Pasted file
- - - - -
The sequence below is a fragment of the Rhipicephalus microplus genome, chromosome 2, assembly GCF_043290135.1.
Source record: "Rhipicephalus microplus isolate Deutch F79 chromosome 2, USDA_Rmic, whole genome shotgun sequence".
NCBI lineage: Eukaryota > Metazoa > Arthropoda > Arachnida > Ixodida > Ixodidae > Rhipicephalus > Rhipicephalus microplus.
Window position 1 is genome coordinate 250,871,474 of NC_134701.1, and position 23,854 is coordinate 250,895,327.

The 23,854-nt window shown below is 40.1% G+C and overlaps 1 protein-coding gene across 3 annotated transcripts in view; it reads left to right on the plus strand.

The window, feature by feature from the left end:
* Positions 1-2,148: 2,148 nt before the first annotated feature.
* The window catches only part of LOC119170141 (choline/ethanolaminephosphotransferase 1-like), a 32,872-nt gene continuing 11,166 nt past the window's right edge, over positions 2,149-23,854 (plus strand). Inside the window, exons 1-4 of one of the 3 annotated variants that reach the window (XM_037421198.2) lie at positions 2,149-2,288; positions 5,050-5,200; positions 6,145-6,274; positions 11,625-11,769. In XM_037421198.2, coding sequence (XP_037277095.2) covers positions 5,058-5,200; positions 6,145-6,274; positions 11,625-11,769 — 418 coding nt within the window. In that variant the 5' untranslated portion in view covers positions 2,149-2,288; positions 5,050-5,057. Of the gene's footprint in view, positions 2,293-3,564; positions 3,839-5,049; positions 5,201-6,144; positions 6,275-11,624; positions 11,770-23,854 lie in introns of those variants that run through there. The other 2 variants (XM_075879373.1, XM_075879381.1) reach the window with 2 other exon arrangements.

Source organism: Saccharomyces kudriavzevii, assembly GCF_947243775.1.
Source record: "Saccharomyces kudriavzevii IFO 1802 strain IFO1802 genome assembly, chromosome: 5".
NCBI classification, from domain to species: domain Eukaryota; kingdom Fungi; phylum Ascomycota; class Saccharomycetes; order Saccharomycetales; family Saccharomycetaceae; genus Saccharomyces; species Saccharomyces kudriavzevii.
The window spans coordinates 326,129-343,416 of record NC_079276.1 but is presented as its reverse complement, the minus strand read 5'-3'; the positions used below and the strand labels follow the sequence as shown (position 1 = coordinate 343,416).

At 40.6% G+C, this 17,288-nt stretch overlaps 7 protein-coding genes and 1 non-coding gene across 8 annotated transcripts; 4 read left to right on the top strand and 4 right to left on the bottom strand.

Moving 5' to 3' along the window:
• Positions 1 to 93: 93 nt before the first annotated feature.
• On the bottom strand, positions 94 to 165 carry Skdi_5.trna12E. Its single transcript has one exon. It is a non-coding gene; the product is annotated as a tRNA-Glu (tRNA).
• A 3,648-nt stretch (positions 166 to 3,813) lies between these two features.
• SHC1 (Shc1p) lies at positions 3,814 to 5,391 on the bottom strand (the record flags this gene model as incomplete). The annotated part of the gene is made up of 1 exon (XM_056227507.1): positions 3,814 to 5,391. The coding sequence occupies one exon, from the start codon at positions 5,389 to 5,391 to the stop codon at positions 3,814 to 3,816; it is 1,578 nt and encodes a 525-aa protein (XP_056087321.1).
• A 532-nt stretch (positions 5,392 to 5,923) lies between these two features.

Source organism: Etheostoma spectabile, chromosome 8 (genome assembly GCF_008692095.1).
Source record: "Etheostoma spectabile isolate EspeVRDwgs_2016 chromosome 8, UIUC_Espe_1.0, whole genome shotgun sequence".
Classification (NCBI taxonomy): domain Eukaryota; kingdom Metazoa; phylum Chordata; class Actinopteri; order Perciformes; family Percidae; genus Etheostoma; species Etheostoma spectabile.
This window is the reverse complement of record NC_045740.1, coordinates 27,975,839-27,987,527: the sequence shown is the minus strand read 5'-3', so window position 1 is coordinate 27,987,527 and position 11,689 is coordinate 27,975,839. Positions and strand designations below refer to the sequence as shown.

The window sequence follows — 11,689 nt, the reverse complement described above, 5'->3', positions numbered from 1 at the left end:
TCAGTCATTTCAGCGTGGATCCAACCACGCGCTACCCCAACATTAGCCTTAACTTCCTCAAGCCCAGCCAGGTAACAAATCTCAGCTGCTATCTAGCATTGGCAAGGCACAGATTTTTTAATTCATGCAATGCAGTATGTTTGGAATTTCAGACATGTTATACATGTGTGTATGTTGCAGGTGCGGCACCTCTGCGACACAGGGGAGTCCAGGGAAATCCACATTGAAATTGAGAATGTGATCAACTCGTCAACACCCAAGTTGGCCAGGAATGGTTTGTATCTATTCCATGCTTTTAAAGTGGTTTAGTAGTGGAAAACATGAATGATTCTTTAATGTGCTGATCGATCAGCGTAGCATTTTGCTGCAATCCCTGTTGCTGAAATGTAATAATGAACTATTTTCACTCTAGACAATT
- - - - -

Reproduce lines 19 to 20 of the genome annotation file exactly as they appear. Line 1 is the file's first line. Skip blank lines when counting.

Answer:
• A 532-nt stretch (positions 5,392 to 5,923) lies between these two features.

Source organism: Etheostoma spectabile, chromosome 8 (genome assembly GCF_008692095.1).